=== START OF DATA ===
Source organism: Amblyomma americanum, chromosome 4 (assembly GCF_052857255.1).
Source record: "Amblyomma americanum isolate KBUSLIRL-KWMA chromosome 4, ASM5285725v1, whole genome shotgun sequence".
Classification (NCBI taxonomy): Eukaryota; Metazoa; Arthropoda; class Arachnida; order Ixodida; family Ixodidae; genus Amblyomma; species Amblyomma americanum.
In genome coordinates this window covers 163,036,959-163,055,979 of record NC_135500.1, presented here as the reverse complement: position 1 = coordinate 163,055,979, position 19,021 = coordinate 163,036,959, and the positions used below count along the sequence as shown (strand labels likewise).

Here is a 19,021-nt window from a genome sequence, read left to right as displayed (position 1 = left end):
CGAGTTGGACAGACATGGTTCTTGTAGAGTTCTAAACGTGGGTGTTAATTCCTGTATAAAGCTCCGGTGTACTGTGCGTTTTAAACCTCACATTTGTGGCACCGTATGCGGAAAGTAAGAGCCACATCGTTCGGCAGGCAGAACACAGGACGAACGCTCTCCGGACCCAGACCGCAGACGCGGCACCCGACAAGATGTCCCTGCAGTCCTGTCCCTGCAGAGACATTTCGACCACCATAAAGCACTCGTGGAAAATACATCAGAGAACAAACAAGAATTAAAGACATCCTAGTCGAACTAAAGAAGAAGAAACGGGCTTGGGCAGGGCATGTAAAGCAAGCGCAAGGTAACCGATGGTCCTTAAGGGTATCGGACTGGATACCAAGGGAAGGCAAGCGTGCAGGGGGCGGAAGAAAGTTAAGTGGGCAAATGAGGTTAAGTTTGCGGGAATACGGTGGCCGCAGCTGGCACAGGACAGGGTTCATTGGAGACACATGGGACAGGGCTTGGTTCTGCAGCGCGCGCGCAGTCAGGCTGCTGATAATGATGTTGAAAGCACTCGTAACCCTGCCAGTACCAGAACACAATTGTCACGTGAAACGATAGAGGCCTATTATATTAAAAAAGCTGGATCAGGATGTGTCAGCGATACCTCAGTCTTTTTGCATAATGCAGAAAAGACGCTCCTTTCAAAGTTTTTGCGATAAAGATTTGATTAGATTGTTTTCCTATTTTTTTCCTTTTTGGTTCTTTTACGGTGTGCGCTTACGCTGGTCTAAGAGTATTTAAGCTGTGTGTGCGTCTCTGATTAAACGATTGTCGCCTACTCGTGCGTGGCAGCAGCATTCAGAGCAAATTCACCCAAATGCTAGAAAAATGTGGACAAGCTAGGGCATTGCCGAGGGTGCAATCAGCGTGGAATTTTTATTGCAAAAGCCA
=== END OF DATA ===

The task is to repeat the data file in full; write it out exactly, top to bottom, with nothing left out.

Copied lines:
Source organism: Amblyomma americanum, chromosome 4 (assembly GCF_052857255.1).
Source record: "Amblyomma americanum isolate KBUSLIRL-KWMA chromosome 4, ASM5285725v1, whole genome shotgun sequence".
Classification (NCBI taxonomy): Eukaryota; Metazoa; Arthropoda; class Arachnida; order Ixodida; family Ixodidae; genus Amblyomma; species Amblyomma americanum.
In genome coordinates this window covers 163,036,959-163,055,979 of record NC_135500.1, presented here as the reverse complement: position 1 = coordinate 163,055,979, position 19,021 = coordinate 163,036,959, and the positions used below count along the sequence as shown (strand labels likewise).

Here is a 19,021-nt window from a genome sequence, read left to right as displayed (position 1 = left end):
CGAGTTGGACAGACATGGTTCTTGTAGAGTTCTAAACGTGGGTGTTAATTCCTGTATAAAGCTCCGGTGTACTGTGCGTTTTAAACCTCACATTTGTGGCACCGTATGCGGAAAGTAAGAGCCACATCGTTCGGCAGGCAGAACACAGGACGAACGCTCTCCGGACCCAGACCGCAGACGCGGCACCCGACAAGATGTCCCTGCAGTCCTGTCCCTGCAGAGACATTTCGACCACCATAAAGCACTCGTGGAAAATACATCAGAGAACAAACAAGAATTAAAGACATCCTAGTCGAACTAAAGAAGAAGAAACGGGCTTGGGCAGGGCATGTAAAGCAAGCGCAAGGTAACCGATGGTCCTTAAGGGTATCGGACTGGATACCAAGGGAAGGCAAGCGTGCAGGGGGCGGAAGAAAGTTAAGTGGGCAAATGAGGTTAAGTTTGCGGGAATACGGTGGCCGCAGCTGGCACAGGACAGGGTTCATTGGAGACACATGGGACAGGGCTTGGTTCTGCAGCGCGCGCGCAGTCAGGCTGCTGATAATGATGTTGAAAGCACTCGTAACCCTGCCAGTACCAGAACACAATTGTCACGTGAAACGATAGAGGCCTATTATATTAAAAAAGCTGGATCAGGATGTGTCAGCGATACCTCAGTCTTTTTGCATAATGCAGAAAAGACGCTCCTTTCAAAGTTTTTGCGATAAAGATTTGATTAGATTGTTTTCCTATTTTTTTCCTTTTTGGTTCTTTTACGGTGTGCGCTTACGCTGGTCTAAGAGTATTTAAGCTGTGTGTGCGTCTCTGATTAAACGATTGTCGCCTACTCGTGCGTGGCAGCAGCATTCAGAGCAAATTCACCCAAATGCTAGAAAAATGTGGACAAGCTAGGGCATTGCCGAGGGTGCAATCAGCGTGGAATTTTTATTGCAAAAGCCA